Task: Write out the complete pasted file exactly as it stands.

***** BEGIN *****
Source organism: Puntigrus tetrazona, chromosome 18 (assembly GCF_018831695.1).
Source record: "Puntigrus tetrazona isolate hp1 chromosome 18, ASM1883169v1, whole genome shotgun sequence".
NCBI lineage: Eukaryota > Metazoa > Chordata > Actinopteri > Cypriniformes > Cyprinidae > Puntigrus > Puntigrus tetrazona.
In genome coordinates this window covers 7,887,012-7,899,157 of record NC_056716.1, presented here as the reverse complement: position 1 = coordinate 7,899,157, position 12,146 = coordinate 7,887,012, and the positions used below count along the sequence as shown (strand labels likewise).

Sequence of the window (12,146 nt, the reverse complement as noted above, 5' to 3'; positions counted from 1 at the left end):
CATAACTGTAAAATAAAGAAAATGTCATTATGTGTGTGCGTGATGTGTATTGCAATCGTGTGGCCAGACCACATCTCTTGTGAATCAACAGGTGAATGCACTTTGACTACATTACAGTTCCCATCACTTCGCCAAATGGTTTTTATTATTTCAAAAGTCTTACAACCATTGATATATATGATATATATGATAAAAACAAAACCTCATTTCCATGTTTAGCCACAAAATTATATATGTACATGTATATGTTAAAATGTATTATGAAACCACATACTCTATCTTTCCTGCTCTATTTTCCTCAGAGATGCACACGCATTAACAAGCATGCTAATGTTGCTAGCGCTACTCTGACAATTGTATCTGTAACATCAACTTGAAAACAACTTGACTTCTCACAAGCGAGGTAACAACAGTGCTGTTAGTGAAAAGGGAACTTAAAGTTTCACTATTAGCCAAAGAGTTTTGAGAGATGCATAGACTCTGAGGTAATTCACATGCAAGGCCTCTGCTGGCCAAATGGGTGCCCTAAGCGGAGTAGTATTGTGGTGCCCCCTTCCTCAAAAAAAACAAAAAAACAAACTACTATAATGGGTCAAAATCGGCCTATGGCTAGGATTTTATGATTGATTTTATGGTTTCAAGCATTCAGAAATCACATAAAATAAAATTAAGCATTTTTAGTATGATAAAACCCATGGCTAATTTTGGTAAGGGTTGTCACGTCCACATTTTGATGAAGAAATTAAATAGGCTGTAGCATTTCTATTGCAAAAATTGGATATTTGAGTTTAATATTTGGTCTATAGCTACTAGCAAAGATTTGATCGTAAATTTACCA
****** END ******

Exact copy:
Source organism: Puntigrus tetrazona, chromosome 18 (assembly GCF_018831695.1).
Source record: "Puntigrus tetrazona isolate hp1 chromosome 18, ASM1883169v1, whole genome shotgun sequence".
NCBI lineage: Eukaryota > Metazoa > Chordata > Actinopteri > Cypriniformes > Cyprinidae > Puntigrus > Puntigrus tetrazona.
In genome coordinates this window covers 7,887,012-7,899,157 of record NC_056716.1, presented here as the reverse complement: position 1 = coordinate 7,899,157, position 12,146 = coordinate 7,887,012, and the positions used below count along the sequence as shown (strand labels likewise).

Sequence of the window (12,146 nt, the reverse complement as noted above, 5' to 3'; positions counted from 1 at the left end):
CATAACTGTAAAATAAAGAAAATGTCATTATGTGTGTGCGTGATGTGTATTGCAATCGTGTGGCCAGACCACATCTCTTGTGAATCAACAGGTGAATGCACTTTGACTACATTACAGTTCCCATCACTTCGCCAAATGGTTTTTATTATTTCAAAAGTCTTACAACCATTGATATATATGATATATATGATAAAAACAAAACCTCATTTCCATGTTTAGCCACAAAATTATATATGTACATGTATATGTTAAAATGTATTATGAAACCACATACTCTATCTTTCCTGCTCTATTTTCCTCAGAGATGCACACGCATTAACAAGCATGCTAATGTTGCTAGCGCTACTCTGACAATTGTATCTGTAACATCAACTTGAAAACAACTTGACTTCTCACAAGCGAGGTAACAACAGTGCTGTTAGTGAAAAGGGAACTTAAAGTTTCACTATTAGCCAAAGAGTTTTGAGAGATGCATAGACTCTGAGGTAATTCACATGCAAGGCCTCTGCTGGCCAAATGGGTGCCCTAAGCGGAGTAGTATTGTGGTGCCCCCTTCCTCAAAAAAAACAAAAAAACAAACTACTATAATGGGTCAAAATCGGCCTATGGCTAGGATTTTATGATTGATTTTATGGTTTCAAGCATTCAGAAATCACATAAAATAAAATTAAGCATTTTTAGTATGATAAAACCCATGGCTAATTTTGGTAAGGGTTGTCACGTCCACATTTTGATGAAGAAATTAAATAGGCTGTAGCATTTCTATTGCAAAAATTGGATATTTGAGTTTAATATTTGGTCTATAGCTACTAGCAAAGATTTGATCGTAAATTTACCA